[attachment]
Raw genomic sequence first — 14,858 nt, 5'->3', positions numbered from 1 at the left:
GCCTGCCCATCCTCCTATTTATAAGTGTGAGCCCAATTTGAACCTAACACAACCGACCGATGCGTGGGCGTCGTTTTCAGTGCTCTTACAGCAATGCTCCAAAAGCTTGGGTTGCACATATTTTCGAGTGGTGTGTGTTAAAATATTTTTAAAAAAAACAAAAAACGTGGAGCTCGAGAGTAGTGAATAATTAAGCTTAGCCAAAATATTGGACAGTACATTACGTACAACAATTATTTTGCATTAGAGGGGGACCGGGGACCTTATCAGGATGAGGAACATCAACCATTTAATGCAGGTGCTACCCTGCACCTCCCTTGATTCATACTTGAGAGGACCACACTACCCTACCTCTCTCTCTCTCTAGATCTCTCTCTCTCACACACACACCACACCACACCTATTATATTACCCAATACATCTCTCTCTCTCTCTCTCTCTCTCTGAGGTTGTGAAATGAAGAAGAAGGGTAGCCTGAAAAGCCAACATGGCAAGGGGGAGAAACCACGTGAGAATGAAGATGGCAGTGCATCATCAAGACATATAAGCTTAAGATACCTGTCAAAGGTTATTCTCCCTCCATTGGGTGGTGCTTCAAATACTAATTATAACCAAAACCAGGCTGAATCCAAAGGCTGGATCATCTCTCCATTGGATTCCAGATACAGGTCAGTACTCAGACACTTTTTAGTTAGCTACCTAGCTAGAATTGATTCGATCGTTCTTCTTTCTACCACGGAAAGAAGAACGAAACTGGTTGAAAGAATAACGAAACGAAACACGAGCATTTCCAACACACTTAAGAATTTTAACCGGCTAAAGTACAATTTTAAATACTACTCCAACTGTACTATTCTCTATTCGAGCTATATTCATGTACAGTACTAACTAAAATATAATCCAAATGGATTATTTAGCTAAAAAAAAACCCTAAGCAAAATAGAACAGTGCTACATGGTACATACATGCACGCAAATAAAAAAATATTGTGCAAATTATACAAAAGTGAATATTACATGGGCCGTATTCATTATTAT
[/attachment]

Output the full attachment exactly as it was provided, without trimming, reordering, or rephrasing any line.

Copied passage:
Raw genomic sequence first — 14,858 nt, 5'->3', positions numbered from 1 at the left:
GCCTGCCCATCCTCCTATTTATAAGTGTGAGCCCAATTTGAACCTAACACAACCGACCGATGCGTGGGCGTCGTTTTCAGTGCTCTTACAGCAATGCTCCAAAAGCTTGGGTTGCACATATTTTCGAGTGGTGTGTGTTAAAATATTTTTAAAAAAAACAAAAAACGTGGAGCTCGAGAGTAGTGAATAATTAAGCTTAGCCAAAATATTGGACAGTACATTACGTACAACAATTATTTTGCATTAGAGGGGGACCGGGGACCTTATCAGGATGAGGAACATCAACCATTTAATGCAGGTGCTACCCTGCACCTCCCTTGATTCATACTTGAGAGGACCACACTACCCTACCTCTCTCTCTCTCTAGATCTCTCTCTCTCACACACACACCACACCACACCTATTATATTACCCAATACATCTCTCTCTCTCTCTCTCTCTCTCTGAGGTTGTGAAATGAAGAAGAAGGGTAGCCTGAAAAGCCAACATGGCAAGGGGGAGAAACCACGTGAGAATGAAGATGGCAGTGCATCATCAAGACATATAAGCTTAAGATACCTGTCAAAGGTTATTCTCCCTCCATTGGGTGGTGCTTCAAATACTAATTATAACCAAAACCAGGCTGAATCCAAAGGCTGGATCATCTCTCCATTGGATTCCAGATACAGGTCAGTACTCAGACACTTTTTAGTTAGCTACCTAGCTAGAATTGATTCGATCGTTCTTCTTTCTACCACGGAAAGAAGAACGAAACTGGTTGAAAGAATAACGAAACGAAACACGAGCATTTCCAACACACTTAAGAATTTTAACCGGCTAAAGTACAATTTTAAATACTACTCCAACTGTACTATTCTCTATTCGAGCTATATTCATGTACAGTACTAACTAAAATATAATCCAAATGGATTATTTAGCTAAAAAAAAACCCTAAGCAAAATAGAACAGTGCTACATGGTACATACATGCACGCAAATAAAAAAATATTGTGCAAATTATACAAAAGTGAATATTACATGGGCCGTATTCATTATTAT